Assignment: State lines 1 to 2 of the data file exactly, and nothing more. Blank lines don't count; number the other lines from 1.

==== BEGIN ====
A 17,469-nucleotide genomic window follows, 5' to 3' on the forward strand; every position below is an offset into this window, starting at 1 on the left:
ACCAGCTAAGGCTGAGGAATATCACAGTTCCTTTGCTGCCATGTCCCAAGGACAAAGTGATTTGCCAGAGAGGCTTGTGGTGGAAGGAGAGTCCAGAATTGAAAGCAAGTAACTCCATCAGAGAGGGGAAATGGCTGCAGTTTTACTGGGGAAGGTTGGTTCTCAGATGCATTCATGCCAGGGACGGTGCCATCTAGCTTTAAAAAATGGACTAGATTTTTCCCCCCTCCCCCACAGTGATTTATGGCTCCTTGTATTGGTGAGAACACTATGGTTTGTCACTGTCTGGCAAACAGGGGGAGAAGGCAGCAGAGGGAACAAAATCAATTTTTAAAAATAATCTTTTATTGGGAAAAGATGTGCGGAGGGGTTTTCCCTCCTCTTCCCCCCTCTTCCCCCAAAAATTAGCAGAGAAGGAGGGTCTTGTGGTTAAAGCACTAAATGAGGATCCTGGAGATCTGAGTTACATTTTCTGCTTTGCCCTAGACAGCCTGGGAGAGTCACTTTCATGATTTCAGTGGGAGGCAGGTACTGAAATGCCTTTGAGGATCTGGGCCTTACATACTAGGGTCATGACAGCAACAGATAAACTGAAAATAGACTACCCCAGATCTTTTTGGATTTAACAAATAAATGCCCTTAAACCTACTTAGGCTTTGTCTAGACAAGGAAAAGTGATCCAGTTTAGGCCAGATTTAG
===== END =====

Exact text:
A 17,469-nucleotide genomic window follows, 5' to 3' on the forward strand; every position below is an offset into this window, starting at 1 on the left:
ACCAGCTAAGGCTGAGGAATATCACAGTTCCTTTGCTGCCATGTCCCAAGGACAAAGTGATTTGCCAGAGAGGCTTGTGGTGGAAGGAGAGTCCAGAATTGAAAGCAAGTAACTCCATCAGAGAGGGGAAATGGCTGCAGTTTTACTGGGGAAGGTTGGTTCTCAGATGCATTCATGCCAGGGACGGTGCCATCTAGCTTTAAAAAATGGACTAGATTTTTCCCCCCTCCCCCACAGTGATTTATGGCTCCTTGTATTGGTGAGAACACTATGGTTTGTCACTGTCTGGCAAACAGGGGGAGAAGGCAGCAGAGGGAACAAAATCAATTTTTAAAAATAATCTTTTATTGGGAAAAGATGTGCGGAGGGGTTTTCCCTCCTCTTCCCCCCTCTTCCCCCAAAAATTAGCAGAGAAGGAGGGTCTTGTGGTTAAAGCACTAAATGAGGATCCTGGAGATCTGAGTTACATTTTCTGCTTTGCCCTAGACAGCCTGGGAGAGTCACTTTCATGATTTCAGTGGGAGGCAGGTACTGAAATGCCTTTGAGGATCTGGGCCTTACATACTAGGGTCATGACAGCAACAGATAAACTGAAAATAGACTACCCCAGATCTTTTTGGATTTAACAAATAAATGCCCTTAAACCTACTTAGGCTTTGTCTAGACAAGGAAAAGTGATCCAGTTTAGGCCAGATTTAG